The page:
Friday, August 31, 2012

Book Review: Moonfleet (1898) by J. Meade Falkner

"Ripping yarn" is a mostly English literary term used to describe a story that's packed with action, cliffhangers, adventure and sturdy heroism. Moonfleet represents the gold standard in this genre.  Set in the English coastal village of  Moonfleet in 1757, the plucky lad at the centre of the story (ripping yarns require a minimum of one plucky lad) is John Trenchard, a teenage orphan who falls in with smugglers and the search for a diamond once owned by a notorious smuggler named Blackbeard, whose ghost supposedly haunts the town's churchyard. After John makes a hair-raising visit to a crypt under the church, the action and tension never let up in a story that ends up spanning decades. Cliffhanger follows cliffhanger (literally, in one case), and the novel ends up feeling like a slimmer, more entertaining version of Les Miserables.

The striking thing about Moonfleet is that it works so well as a thriller. Thrillers seem like a relatively modern genre, but Moonfleet certainly manages to tick most of the thriller boxes. Each challenge the hero is faced with is overcome with difficulty, and no sooner has he jumped out of the frying pan then he's into the fire. And the story is filled with a variety of thrills: a clifftop chase, disasters at sea, betrayals, and the 18th century equivalent of a big heist. The trials and tribulations of John and his companion Elzevir seem to be strongly influenced by Jean Valjean's ordeal in Les Miserables, or Edmond Dantes in The Count of Monte Cristo. But this isn't just a pastiche; Moonfleet has a distinct style and a great sense of place.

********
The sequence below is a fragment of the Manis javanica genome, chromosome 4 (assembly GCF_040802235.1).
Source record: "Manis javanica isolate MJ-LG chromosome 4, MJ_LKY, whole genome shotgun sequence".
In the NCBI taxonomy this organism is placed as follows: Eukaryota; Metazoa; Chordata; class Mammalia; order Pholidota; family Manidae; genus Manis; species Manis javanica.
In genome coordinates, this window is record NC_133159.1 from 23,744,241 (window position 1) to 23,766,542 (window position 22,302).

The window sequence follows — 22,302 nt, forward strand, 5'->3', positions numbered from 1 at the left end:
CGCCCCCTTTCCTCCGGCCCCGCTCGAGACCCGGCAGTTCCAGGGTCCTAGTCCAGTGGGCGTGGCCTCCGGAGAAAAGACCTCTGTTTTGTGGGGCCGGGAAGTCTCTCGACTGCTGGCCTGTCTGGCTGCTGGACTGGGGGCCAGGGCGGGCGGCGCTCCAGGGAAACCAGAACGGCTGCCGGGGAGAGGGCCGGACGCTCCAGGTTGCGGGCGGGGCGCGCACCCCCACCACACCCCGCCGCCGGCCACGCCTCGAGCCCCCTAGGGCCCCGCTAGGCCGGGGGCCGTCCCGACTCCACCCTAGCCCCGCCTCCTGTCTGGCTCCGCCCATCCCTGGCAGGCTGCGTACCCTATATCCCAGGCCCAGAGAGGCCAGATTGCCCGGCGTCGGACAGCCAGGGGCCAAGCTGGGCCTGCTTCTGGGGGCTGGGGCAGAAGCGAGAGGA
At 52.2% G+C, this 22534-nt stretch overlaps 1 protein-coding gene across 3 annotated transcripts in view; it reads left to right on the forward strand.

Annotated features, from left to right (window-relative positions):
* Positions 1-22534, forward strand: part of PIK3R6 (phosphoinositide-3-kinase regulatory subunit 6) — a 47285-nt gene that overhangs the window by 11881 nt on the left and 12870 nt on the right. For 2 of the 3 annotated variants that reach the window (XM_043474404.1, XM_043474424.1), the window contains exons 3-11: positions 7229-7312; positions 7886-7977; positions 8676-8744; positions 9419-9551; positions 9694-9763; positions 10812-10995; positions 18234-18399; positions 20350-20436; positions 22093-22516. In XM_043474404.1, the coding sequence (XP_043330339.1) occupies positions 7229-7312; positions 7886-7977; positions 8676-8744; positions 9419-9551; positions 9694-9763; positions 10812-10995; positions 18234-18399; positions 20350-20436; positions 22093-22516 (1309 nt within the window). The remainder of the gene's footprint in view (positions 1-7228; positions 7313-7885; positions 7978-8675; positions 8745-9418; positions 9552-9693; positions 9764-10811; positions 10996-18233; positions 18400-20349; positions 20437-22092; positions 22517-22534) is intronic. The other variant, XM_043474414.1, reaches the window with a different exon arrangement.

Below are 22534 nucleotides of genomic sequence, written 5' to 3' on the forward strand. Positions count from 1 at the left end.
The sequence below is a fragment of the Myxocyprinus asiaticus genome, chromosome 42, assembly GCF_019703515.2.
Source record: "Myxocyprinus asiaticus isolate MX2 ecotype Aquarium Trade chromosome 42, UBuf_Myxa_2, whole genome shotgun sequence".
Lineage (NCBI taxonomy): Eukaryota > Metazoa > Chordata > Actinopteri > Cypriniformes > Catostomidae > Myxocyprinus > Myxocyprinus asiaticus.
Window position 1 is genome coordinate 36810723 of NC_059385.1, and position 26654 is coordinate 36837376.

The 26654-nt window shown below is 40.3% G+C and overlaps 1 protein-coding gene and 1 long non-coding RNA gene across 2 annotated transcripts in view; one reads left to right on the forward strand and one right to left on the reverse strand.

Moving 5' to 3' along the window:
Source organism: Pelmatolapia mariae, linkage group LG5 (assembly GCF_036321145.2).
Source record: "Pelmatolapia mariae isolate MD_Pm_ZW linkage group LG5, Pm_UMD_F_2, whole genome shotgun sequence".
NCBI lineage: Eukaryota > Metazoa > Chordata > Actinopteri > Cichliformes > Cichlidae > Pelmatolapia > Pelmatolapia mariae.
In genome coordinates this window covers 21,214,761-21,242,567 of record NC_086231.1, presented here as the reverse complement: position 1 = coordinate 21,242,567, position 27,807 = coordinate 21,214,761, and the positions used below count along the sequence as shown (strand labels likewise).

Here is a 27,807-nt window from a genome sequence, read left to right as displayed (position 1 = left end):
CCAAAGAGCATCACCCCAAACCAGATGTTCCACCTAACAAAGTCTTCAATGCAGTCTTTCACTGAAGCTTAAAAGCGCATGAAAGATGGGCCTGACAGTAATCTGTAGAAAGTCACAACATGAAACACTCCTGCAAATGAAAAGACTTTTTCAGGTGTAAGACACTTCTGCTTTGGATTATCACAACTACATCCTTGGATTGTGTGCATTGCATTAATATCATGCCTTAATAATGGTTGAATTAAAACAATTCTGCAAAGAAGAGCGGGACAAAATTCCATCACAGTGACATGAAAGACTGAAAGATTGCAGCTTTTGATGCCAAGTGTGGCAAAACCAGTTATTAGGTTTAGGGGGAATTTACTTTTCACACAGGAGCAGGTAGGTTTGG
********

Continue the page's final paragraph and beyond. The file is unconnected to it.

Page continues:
What's also amazing about the book is that it's only been filmed once, in 1955, and based on the plot description on IMDB the filmmakers made major changes to the story. Moonfleet is ridiculously entertaining, and the only minor mark against it is that sometimes the dialogue is excessively archaic. Falkner wrote two other novels, one of which was The Lost Stradivarius, an odd story about a man seemingly possessed by a violin, although the sub-text seems to be a veiled warning about the evils of homosexuality.

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